“The figures that are coming out are shocking in terms of the prospects of someone from a low-decile school making their way through law and into the profession,” she said.
“There are structural things that could be done. Because we start measuring children in our universities and law school from the moment that they enter university, they’re given no chance to adjust to learning, to equalise.
“I also have a question about whether the focus of some of the teaching is right – whether there isn’t more need for practical engagement because lawyers really are caregivers. We may not think of ourselves as that, but we surely are caregivers, especially those in the criminal jurisdiction and family jurisdiction [dealing with] people with shredded, broken lives and we need to understand the impact and the engagement of the services we provide on their lives.
“So yes, I’d blow the law schools up and redesign.”
Judicial Diversity Too
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Her thoughts on judicial diversity are similarly profound and she has overseen the appointment to the Court of lawyers like Justice Joe Williams (pictured, above), who was appointed to the High Court in 2008 and to the Supreme Court in 2019.
In her address to the annual Dame Silvia Cartwright Address in Auckland in 2019 she said judicial legitimacy rests upon public confidence that judges, and the judiciary as a whole, are independent, impartial, skilled, and representative of the community in the work they do.
“If a judge is seen to be lacking in one or other of those criteria, the public will lose confidence in that judge,” she said.
At that time 35 per cent of the country\’s almost 240 judges were women.
“If our law schools are overwhelmingly made up of those from the most affluent schools, then so too will the profession be, and it is the profession from which judges are appointed. This may seem long-term thinking, but long-term thinking is needed,” she said in her Ethel Benjamin address.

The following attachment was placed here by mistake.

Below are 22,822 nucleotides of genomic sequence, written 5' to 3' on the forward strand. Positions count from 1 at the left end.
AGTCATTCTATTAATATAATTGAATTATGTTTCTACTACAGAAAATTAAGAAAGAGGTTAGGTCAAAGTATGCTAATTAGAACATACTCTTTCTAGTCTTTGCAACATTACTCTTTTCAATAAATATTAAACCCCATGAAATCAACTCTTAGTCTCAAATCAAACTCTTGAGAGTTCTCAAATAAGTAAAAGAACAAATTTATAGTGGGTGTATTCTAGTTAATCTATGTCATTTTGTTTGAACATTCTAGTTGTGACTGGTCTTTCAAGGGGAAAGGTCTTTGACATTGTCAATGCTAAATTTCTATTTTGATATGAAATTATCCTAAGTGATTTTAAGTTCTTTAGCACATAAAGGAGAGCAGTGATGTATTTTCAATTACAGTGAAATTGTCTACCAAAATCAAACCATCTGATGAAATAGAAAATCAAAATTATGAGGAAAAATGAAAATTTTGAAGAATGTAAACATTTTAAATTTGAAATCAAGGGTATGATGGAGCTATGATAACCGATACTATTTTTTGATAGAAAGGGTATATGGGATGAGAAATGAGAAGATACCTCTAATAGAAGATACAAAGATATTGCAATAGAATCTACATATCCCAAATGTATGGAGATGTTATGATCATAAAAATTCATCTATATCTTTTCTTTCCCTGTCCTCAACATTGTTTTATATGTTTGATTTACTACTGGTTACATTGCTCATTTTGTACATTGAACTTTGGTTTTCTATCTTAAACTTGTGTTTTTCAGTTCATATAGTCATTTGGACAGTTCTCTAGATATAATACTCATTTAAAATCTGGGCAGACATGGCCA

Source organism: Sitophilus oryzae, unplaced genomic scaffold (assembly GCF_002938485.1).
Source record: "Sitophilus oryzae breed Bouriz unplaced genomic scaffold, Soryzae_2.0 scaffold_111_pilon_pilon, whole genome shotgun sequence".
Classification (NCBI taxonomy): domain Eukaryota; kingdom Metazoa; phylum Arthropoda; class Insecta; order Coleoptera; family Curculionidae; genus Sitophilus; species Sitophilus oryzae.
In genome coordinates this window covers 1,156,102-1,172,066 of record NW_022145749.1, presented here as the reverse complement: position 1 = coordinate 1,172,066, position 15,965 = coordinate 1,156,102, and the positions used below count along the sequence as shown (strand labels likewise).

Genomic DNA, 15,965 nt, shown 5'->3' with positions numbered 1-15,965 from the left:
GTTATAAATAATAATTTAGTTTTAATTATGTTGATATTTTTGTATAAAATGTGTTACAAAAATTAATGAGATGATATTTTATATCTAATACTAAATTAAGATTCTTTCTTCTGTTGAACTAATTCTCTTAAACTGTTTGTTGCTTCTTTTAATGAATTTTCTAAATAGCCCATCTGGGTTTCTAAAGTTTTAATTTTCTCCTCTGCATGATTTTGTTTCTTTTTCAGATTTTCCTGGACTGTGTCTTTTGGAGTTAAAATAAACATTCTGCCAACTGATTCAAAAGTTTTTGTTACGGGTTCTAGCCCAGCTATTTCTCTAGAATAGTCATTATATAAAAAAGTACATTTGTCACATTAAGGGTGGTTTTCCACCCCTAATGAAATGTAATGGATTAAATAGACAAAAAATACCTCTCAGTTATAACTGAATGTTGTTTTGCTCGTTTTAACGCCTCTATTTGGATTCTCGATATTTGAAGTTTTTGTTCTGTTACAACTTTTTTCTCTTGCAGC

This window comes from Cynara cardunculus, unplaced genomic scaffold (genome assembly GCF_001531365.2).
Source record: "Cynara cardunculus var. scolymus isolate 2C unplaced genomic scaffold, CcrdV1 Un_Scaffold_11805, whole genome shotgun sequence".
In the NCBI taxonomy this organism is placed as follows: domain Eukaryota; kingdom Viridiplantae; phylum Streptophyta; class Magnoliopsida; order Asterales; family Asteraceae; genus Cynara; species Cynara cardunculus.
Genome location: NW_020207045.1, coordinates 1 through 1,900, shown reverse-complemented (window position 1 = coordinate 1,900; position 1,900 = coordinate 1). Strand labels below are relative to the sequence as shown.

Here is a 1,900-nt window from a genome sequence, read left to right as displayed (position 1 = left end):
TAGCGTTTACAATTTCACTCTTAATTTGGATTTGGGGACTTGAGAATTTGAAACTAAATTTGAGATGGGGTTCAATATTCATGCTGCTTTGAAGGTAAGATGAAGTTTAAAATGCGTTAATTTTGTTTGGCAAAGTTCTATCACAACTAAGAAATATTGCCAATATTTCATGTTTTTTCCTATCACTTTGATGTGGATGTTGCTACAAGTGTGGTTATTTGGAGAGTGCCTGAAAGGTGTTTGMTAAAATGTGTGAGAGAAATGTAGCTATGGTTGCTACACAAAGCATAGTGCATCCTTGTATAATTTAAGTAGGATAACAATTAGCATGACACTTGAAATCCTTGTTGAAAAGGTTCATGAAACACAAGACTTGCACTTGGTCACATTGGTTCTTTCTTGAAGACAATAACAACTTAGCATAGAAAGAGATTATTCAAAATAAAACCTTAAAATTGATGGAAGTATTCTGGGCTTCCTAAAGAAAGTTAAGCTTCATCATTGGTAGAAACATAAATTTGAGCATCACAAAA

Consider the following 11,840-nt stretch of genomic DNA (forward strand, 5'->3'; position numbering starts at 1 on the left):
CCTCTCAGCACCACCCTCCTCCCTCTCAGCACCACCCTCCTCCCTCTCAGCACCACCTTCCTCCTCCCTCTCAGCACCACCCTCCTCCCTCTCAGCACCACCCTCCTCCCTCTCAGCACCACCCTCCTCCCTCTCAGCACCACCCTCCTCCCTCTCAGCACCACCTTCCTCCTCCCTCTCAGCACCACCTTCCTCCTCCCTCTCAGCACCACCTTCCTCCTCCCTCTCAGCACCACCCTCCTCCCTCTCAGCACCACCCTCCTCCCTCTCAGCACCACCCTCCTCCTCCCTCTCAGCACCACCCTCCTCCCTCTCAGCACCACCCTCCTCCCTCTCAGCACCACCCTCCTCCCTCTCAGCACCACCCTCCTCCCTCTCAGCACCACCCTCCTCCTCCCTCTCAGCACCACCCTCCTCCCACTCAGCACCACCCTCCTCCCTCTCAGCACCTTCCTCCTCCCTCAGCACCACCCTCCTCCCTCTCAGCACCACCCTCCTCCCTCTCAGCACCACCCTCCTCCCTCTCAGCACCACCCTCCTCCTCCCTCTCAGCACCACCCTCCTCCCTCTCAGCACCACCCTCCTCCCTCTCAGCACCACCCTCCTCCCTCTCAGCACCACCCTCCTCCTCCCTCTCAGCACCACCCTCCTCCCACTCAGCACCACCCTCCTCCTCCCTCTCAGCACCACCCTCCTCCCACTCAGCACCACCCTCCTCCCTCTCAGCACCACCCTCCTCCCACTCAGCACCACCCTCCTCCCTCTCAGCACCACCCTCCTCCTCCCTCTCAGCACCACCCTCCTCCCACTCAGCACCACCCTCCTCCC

Diversity Is More Than Skin-Deep
But it is more than just ethnicity that she regards as important in the diversity of the profession and the judiciary, but also the sort of lawyers who makeup the profession – and the bench.
She is also keen to have lawyers on the bench who have wider experience than just working in corporate law and who can bring judgment to bear on a confronting range of legal issues.
The role of tikanga Maori is on some levels a more vexed issue, as the courts in recent years have increasingly embraced the concept, the latest iteration being the Peter Ellis case, which saw the Court proactively introduce the tikanga argument to Counsel.
She regards knowledge of tikanga Māori as part of the \”values of the common law\” to be weighed by judges, which was highlighted in the recent Ellis judgment.
She believes that understanding tikanga concepts and for the Law Society, law schools, professional bodies and others to ensure there is adequate education about these customary principles.
The High Court decision applying the law under the Marine and Coastal Area Act, the Whakatōhea case, provided what some saw as a blueprint for the involvement of tikanga Maori and New Zealand law.
Politically, however, it is another question. The tikanga Māori acceptance by the courts has seen a new, constitutionally important issue that buys into the hot potato co-governance issue.
Dame Helen Winkelmann does not shy away from hot potatoes.